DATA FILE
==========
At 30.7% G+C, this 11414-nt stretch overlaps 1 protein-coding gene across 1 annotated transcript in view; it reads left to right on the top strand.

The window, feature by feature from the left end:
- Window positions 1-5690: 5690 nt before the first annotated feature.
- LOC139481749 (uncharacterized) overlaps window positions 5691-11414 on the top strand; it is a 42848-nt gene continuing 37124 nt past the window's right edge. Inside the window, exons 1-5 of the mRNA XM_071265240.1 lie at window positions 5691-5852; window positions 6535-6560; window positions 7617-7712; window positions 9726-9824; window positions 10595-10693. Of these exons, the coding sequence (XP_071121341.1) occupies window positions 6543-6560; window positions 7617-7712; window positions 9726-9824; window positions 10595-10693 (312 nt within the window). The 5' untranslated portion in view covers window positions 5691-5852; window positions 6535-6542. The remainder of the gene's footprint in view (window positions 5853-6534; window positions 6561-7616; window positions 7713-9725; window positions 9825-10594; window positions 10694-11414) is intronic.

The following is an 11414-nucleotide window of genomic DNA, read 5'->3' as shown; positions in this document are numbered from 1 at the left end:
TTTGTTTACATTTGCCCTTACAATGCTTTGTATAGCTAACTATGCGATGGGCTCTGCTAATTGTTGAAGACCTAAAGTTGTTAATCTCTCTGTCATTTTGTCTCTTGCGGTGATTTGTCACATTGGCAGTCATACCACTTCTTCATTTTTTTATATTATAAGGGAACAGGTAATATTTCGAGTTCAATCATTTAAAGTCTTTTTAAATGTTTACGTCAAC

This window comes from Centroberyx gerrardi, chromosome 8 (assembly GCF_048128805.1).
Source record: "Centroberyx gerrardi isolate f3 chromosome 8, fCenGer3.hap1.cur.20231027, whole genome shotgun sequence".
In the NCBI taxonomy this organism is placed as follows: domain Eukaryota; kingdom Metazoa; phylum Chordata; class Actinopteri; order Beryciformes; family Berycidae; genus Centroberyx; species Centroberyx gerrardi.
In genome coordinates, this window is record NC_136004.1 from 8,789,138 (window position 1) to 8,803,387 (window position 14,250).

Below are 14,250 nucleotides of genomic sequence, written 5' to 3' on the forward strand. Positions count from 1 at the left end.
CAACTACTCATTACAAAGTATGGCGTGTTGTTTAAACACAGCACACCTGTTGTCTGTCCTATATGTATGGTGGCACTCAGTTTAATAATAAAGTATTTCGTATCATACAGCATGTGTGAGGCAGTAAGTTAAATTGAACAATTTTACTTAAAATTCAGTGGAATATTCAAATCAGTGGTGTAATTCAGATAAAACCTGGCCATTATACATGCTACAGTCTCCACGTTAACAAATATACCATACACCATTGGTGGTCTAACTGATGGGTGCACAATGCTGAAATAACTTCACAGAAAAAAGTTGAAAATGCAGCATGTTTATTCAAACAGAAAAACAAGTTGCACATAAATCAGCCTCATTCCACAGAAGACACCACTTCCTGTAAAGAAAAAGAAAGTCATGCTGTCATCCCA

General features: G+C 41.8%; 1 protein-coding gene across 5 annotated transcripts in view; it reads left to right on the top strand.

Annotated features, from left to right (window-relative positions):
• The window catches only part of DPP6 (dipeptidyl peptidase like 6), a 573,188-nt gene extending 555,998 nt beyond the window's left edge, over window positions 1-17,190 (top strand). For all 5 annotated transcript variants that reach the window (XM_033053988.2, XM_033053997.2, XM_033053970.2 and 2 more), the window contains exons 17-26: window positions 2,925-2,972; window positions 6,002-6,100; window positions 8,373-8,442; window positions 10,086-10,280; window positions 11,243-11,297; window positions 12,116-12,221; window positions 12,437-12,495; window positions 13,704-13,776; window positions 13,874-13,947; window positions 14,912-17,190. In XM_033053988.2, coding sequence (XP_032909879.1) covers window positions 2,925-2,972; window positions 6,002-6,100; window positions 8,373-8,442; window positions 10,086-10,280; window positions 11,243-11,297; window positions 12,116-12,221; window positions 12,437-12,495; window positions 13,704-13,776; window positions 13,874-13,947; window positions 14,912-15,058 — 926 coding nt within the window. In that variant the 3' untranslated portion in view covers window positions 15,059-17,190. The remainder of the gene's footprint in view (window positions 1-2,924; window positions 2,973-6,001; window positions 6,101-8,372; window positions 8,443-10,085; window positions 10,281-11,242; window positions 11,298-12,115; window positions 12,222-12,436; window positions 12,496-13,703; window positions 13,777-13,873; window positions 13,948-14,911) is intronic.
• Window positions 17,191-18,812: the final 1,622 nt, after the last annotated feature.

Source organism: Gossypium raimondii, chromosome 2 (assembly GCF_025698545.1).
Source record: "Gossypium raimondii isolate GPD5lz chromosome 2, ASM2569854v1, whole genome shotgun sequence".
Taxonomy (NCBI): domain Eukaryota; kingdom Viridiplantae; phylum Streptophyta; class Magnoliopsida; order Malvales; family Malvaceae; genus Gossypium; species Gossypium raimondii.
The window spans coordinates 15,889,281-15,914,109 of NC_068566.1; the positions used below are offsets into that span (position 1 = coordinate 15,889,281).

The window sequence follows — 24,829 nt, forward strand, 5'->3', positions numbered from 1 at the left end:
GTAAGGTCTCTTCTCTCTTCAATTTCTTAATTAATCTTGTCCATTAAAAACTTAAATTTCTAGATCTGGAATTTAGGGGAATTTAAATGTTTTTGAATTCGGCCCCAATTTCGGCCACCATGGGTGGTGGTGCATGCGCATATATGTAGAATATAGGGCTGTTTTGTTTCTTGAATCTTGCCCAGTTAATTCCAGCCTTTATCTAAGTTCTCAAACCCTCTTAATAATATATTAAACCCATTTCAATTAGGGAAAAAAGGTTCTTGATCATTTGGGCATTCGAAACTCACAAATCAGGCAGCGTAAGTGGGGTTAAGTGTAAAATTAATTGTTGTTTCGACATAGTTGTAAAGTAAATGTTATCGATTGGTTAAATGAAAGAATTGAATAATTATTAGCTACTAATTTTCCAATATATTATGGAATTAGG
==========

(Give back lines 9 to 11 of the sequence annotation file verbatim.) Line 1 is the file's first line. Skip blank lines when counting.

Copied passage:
In the NCBI taxonomy this organism is placed as follows: domain Eukaryota; kingdom Metazoa; phylum Chordata; class Actinopteri; order Beryciformes; family Berycidae; genus Centroberyx; species Centroberyx gerrardi.
In genome coordinates, this window is record NC_136004.1 from 8,789,138 (window position 1) to 8,803,387 (window position 14,250).

Below are 14,250 nucleotides of genomic sequence, written 5' to 3' on the forward strand. Positions count from 1 at the left end.